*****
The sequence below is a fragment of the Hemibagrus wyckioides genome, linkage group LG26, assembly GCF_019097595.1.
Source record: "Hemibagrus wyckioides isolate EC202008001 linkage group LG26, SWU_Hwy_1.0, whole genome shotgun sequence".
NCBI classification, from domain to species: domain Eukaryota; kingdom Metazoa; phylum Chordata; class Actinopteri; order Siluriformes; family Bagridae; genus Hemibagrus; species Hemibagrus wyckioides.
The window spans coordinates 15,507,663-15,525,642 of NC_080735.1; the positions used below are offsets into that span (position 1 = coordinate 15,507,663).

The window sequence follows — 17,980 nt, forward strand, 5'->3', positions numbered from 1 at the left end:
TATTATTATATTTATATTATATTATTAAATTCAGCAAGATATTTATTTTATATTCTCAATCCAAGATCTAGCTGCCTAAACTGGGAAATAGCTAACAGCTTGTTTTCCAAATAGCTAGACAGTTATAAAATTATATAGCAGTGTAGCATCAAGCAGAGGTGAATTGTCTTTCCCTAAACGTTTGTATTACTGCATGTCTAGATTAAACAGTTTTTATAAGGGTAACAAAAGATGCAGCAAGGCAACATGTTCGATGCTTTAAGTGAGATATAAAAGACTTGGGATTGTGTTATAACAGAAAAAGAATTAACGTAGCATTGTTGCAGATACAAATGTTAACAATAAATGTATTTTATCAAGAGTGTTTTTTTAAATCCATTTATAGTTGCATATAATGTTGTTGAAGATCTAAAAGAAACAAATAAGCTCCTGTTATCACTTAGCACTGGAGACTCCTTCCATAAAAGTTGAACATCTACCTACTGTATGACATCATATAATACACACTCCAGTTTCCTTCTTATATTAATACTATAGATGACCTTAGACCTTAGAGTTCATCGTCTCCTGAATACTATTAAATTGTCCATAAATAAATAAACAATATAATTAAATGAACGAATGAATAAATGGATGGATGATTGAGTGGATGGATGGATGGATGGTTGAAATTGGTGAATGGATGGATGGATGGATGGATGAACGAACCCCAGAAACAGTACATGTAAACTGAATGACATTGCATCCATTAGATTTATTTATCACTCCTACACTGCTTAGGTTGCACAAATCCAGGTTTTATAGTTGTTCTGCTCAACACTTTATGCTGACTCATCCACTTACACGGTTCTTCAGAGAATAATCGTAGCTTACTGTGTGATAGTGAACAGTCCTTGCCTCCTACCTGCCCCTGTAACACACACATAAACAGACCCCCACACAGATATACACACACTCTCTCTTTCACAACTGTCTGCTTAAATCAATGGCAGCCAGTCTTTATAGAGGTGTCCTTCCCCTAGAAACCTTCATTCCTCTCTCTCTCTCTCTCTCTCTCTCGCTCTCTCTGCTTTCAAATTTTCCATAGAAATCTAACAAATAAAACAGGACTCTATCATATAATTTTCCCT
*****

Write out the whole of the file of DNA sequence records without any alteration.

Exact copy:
The sequence below is a fragment of the Hemibagrus wyckioides genome, linkage group LG26, assembly GCF_019097595.1.
Source record: "Hemibagrus wyckioides isolate EC202008001 linkage group LG26, SWU_Hwy_1.0, whole genome shotgun sequence".
NCBI classification, from domain to species: domain Eukaryota; kingdom Metazoa; phylum Chordata; class Actinopteri; order Siluriformes; family Bagridae; genus Hemibagrus; species Hemibagrus wyckioides.
The window spans coordinates 15,507,663-15,525,642 of NC_080735.1; the positions used below are offsets into that span (position 1 = coordinate 15,507,663).

The window sequence follows — 17,980 nt, forward strand, 5'->3', positions numbered from 1 at the left end:
TATTATTATATTTATATTATATTATTAAATTCAGCAAGATATTTATTTTATATTCTCAATCCAAGATCTAGCTGCCTAAACTGGGAAATAGCTAACAGCTTGTTTTCCAAATAGCTAGACAGTTATAAAATTATATAGCAGTGTAGCATCAAGCAGAGGTGAATTGTCTTTCCCTAAACGTTTGTATTACTGCATGTCTAGATTAAACAGTTTTTATAAGGGTAACAAAAGATGCAGCAAGGCAACATGTTCGATGCTTTAAGTGAGATATAAAAGACTTGGGATTGTGTTATAACAGAAAAAGAATTAACGTAGCATTGTTGCAGATACAAATGTTAACAATAAATGTATTTTATCAAGAGTGTTTTTTTAAATCCATTTATAGTTGCATATAATGTTGTTGAAGATCTAAAAGAAACAAATAAGCTCCTGTTATCACTTAGCACTGGAGACTCCTTCCATAAAAGTTGAACATCTACCTACTGTATGACATCATATAATACACACTCCAGTTTCCTTCTTATATTAATACTATAGATGACCTTAGACCTTAGAGTTCATCGTCTCCTGAATACTATTAAATTGTCCATAAATAAATAAACAATATAATTAAATGAACGAATGAATAAATGGATGGATGATTGAGTGGATGGATGGATGGATGGTTGAAATTGGTGAATGGATGGATGGATGGATGGATGAACGAACCCCAGAAACAGTACATGTAAACTGAATGACATTGCATCCATTAGATTTATTTATCACTCCTACACTGCTTAGGTTGCACAAATCCAGGTTTTATAGTTGTTCTGCTCAACACTTTATGCTGACTCATCCACTTACACGGTTCTTCAGAGAATAATCGTAGCTTACTGTGTGATAGTGAACAGTCCTTGCCTCCTACCTGCCCCTGTAACACACACATAAACAGACCCCCACACAGATATACACACACTCTCTCTTTCACAACTGTCTGCTTAAATCAATGGCAGCCAGTCTTTATAGAGGTGTCCTTCCCCTAGAAACCTTCATTCCTCTCTCTCTCTCTCTCTCTCTCTCGCTCTCTCTGCTTTCAAATTTTCCATAGAAATCTAACAAATAAAACAGGACTCTATCATATAATTTTCCCT